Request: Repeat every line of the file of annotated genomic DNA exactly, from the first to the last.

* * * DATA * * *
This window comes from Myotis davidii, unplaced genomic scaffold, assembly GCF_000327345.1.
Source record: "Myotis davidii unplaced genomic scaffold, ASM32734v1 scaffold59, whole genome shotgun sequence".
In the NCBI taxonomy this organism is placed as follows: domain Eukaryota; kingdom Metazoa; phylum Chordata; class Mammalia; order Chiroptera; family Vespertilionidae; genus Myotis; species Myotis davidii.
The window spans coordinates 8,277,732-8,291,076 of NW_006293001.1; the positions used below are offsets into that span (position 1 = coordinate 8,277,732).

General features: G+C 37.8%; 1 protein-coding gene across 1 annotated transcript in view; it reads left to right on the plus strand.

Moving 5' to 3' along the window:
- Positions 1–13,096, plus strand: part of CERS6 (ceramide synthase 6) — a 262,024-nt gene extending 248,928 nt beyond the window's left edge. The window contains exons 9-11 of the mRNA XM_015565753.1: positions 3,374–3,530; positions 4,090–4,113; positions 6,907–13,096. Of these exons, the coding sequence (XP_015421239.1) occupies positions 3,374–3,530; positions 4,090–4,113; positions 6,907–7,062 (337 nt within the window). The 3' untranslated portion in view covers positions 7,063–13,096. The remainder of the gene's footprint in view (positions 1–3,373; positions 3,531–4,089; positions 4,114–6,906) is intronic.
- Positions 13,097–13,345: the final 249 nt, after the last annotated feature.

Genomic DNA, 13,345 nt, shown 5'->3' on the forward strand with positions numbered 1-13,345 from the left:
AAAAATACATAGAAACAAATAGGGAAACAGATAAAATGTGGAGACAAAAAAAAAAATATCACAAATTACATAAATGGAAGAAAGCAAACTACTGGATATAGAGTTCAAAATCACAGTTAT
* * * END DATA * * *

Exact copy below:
This window comes from Myotis davidii, unplaced genomic scaffold, assembly GCF_000327345.1.
Source record: "Myotis davidii unplaced genomic scaffold, ASM32734v1 scaffold59, whole genome shotgun sequence".
In the NCBI taxonomy this organism is placed as follows: domain Eukaryota; kingdom Metazoa; phylum Chordata; class Mammalia; order Chiroptera; family Vespertilionidae; genus Myotis; species Myotis davidii.
The window spans coordinates 8,277,732-8,291,076 of NW_006293001.1; the positions used below are offsets into that span (position 1 = coordinate 8,277,732).

General features: G+C 37.8%; 1 protein-coding gene across 1 annotated transcript in view; it reads left to right on the plus strand.

Moving 5' to 3' along the window:
- Positions 1–13,096, plus strand: part of CERS6 (ceramide synthase 6) — a 262,024-nt gene extending 248,928 nt beyond the window's left edge. The window contains exons 9-11 of the mRNA XM_015565753.1: positions 3,374–3,530; positions 4,090–4,113; positions 6,907–13,096. Of these exons, the coding sequence (XP_015421239.1) occupies positions 3,374–3,530; positions 4,090–4,113; positions 6,907–7,062 (337 nt within the window). The 3' untranslated portion in view covers positions 7,063–13,096. The remainder of the gene's footprint in view (positions 1–3,373; positions 3,531–4,089; positions 4,114–6,906) is intronic.
- Positions 13,097–13,345: the final 249 nt, after the last annotated feature.

Genomic DNA, 13,345 nt, shown 5'->3' on the forward strand with positions numbered 1-13,345 from the left:
AAAAATACATAGAAACAAATAGGGAAACAGATAAAATGTGGAGACAAAAAAAAAAATATCACAAATTACATAAATGGAAGAAAGCAAACTACTGGATATAGAGTTCAAAATCACAGTTAT